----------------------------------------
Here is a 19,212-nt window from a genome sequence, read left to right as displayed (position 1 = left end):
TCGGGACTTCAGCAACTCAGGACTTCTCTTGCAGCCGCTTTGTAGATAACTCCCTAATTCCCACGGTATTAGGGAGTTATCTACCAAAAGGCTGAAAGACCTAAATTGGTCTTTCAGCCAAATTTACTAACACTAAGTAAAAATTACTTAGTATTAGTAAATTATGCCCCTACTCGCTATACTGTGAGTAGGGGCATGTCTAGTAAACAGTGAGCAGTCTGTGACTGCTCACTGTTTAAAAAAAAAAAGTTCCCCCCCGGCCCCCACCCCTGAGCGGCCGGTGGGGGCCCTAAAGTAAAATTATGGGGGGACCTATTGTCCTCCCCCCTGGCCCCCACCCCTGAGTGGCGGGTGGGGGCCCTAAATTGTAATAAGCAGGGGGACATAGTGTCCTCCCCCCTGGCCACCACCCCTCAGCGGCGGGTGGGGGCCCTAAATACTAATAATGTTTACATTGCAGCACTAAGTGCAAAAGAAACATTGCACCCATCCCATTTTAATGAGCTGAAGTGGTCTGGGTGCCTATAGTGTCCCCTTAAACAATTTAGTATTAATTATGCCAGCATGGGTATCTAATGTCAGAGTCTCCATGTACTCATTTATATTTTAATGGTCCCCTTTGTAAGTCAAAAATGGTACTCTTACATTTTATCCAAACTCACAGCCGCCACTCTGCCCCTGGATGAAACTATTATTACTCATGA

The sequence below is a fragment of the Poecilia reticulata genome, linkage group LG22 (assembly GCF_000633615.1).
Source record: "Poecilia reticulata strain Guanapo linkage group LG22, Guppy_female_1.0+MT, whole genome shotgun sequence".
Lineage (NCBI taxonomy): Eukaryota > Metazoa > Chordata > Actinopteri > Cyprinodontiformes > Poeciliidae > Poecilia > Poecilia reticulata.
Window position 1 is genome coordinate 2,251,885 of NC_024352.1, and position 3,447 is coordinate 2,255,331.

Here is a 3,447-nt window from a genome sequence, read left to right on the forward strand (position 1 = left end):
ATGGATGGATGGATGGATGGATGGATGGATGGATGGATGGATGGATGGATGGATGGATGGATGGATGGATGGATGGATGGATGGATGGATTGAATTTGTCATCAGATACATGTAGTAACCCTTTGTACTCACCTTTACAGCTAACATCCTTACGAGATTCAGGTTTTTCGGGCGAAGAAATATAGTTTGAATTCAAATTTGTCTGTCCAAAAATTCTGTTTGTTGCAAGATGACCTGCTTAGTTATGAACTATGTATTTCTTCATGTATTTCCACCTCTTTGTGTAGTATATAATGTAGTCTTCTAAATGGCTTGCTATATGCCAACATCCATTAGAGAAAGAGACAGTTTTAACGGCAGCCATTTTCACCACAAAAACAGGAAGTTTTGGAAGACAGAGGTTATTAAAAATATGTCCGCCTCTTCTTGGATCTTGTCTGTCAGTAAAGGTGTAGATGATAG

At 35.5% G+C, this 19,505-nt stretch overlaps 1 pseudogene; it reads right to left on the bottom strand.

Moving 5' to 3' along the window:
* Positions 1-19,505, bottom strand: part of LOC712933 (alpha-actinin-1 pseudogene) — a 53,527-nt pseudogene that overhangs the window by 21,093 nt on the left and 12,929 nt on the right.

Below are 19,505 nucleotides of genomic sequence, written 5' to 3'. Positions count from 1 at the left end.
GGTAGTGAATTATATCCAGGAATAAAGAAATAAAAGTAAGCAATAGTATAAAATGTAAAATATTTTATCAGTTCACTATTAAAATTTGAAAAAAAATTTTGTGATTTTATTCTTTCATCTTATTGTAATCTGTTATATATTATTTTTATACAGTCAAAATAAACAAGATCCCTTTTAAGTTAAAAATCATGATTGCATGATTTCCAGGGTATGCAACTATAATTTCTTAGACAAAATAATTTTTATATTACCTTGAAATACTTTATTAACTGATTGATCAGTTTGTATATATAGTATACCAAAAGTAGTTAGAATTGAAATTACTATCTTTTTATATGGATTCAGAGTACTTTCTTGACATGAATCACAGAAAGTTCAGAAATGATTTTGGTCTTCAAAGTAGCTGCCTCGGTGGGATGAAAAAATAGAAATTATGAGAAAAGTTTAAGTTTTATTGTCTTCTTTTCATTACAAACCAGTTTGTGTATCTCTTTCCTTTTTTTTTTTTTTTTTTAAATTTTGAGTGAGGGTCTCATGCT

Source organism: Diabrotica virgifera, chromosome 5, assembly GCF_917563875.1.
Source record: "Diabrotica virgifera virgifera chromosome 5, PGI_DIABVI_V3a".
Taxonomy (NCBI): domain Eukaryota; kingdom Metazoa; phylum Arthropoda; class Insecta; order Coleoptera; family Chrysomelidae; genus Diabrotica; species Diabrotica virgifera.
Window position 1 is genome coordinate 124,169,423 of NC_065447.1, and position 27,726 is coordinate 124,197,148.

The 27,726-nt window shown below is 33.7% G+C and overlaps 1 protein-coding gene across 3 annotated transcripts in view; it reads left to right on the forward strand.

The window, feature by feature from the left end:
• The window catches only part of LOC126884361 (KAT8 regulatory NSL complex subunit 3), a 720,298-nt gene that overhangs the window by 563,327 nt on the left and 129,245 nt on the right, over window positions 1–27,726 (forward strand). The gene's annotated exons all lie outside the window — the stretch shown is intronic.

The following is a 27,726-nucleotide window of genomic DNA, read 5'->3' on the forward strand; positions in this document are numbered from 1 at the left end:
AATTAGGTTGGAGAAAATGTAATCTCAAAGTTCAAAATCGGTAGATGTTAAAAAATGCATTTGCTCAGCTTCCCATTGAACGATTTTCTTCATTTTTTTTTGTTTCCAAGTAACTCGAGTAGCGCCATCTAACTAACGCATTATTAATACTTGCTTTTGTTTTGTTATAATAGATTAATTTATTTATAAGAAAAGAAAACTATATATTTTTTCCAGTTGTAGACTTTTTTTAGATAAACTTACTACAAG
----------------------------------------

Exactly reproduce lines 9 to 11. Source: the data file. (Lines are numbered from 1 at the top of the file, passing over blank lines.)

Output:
At 35.5% G+C, this 19,505-nt stretch overlaps 1 pseudogene; it reads right to left on the bottom strand.

Moving 5' to 3' along the window:
* Positions 1-19,505, bottom strand: part of LOC712933 (alpha-actinin-1 pseudogene) — a 53,527-nt pseudogene that overhangs the window by 21,093 nt on the left and 12,929 nt on the right.